Linda Sue Park | A Single Shard
Linda Sue Park won the 2002 Newbery Medal for A Single Shard, the unique tale of an orphaned potter in 12th century Korea. Frequently exploring Korean history and culture, as well as other elements of history contextualized in the present, her many other novels include Seesaw Girl, The Kite Fighters, and Project Mulberry. Park is also the author of several picture books and a volume of poetry, and is instrumental in a charity that brings water to villages in Sudan.
Randy Ribay | An Infinite Number of Parallel Universes
By day, Randy Ribay is a teacher, English department chair, and wrestling coach at a West Philadelphia all-boys charter high school. By night, he transforms into the author of An Infinite Number of Parallel Universes, a gently rendered multi-perspective look at four diverse friends united by their weekly escapist Dungeons & Dragons game quests as well as the all-too real problems that high schoolers face with family and relationships. Ribay also moonlights as a book reviewer and blogger for The Horn Book.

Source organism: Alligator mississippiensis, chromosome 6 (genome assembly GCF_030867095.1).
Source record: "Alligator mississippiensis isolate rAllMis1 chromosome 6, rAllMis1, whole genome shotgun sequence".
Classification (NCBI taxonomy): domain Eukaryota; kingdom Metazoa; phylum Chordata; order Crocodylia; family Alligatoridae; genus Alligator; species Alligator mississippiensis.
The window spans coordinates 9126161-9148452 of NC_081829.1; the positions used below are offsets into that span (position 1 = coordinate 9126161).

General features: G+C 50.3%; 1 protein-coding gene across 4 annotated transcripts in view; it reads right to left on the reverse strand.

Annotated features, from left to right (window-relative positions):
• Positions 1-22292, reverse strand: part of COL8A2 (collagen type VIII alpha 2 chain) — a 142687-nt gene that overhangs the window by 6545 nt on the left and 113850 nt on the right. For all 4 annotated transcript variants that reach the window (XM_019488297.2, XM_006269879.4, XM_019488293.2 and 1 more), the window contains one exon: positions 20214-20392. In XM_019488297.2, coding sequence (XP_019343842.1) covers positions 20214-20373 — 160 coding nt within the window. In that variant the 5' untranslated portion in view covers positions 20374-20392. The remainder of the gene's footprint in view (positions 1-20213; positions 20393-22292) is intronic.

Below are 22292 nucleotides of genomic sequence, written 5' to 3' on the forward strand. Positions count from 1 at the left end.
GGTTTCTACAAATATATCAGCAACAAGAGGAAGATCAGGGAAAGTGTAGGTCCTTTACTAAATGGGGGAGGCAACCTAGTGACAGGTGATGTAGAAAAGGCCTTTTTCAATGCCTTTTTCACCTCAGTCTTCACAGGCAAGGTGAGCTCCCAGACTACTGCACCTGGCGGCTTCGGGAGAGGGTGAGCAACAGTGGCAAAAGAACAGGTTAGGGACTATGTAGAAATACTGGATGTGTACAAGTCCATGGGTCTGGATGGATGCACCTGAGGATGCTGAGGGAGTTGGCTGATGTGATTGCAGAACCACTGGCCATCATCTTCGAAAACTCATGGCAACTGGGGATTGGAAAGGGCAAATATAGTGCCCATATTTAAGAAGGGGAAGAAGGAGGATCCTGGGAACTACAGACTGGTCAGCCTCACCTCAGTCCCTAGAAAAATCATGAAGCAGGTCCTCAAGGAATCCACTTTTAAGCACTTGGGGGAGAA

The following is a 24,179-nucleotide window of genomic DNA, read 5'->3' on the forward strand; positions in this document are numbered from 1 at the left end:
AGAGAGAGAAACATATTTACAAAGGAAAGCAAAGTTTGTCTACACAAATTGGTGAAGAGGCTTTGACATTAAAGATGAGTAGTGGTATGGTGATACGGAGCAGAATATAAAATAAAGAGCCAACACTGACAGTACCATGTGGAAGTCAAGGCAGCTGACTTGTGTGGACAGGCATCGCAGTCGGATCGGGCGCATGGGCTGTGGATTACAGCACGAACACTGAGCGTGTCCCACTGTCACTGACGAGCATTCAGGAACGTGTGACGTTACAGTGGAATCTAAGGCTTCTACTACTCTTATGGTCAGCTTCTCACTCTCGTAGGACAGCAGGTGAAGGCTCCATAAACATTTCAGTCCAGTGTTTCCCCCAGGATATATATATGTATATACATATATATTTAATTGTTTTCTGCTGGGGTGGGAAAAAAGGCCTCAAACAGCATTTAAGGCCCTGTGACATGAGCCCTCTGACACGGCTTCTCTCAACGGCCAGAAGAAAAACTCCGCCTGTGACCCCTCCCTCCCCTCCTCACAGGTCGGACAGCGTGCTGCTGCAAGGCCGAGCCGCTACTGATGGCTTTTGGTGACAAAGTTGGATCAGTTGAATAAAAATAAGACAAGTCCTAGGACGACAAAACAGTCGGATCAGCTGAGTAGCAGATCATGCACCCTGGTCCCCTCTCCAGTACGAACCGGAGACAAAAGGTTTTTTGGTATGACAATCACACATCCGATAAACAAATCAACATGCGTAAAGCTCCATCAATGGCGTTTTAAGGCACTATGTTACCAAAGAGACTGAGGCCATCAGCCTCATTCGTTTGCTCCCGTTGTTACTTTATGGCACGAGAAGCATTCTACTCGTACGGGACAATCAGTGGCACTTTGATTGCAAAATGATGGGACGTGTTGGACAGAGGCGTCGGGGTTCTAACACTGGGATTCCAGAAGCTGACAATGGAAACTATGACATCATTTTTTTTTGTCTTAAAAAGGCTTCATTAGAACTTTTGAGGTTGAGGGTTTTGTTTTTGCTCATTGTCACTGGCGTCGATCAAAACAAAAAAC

Becky Albertalli | Simon vs. the Homo Sapiens Agenda
A clinical psychologist who claimed the privilege of conducting therapy with scores of amazing, smart, weird, and irresistible teenagers and adults, Becky Albertalli also led a support group for gender nonconforming children for many years. Her debut novel Simon vs. the Homo Sapiens Agenda presents a “stunningly three-dimensional, cliché-free world…that bursts with unforgettable characters” (Entertainment Weekly). In this National Book Award Longlist Title, Albertalli tells a uniquely contemporary coming-of-age and coming-out story in which a spotlight-averse gay high school student faces the pressures of being outed amidst the challenges of dating that all adolescents know.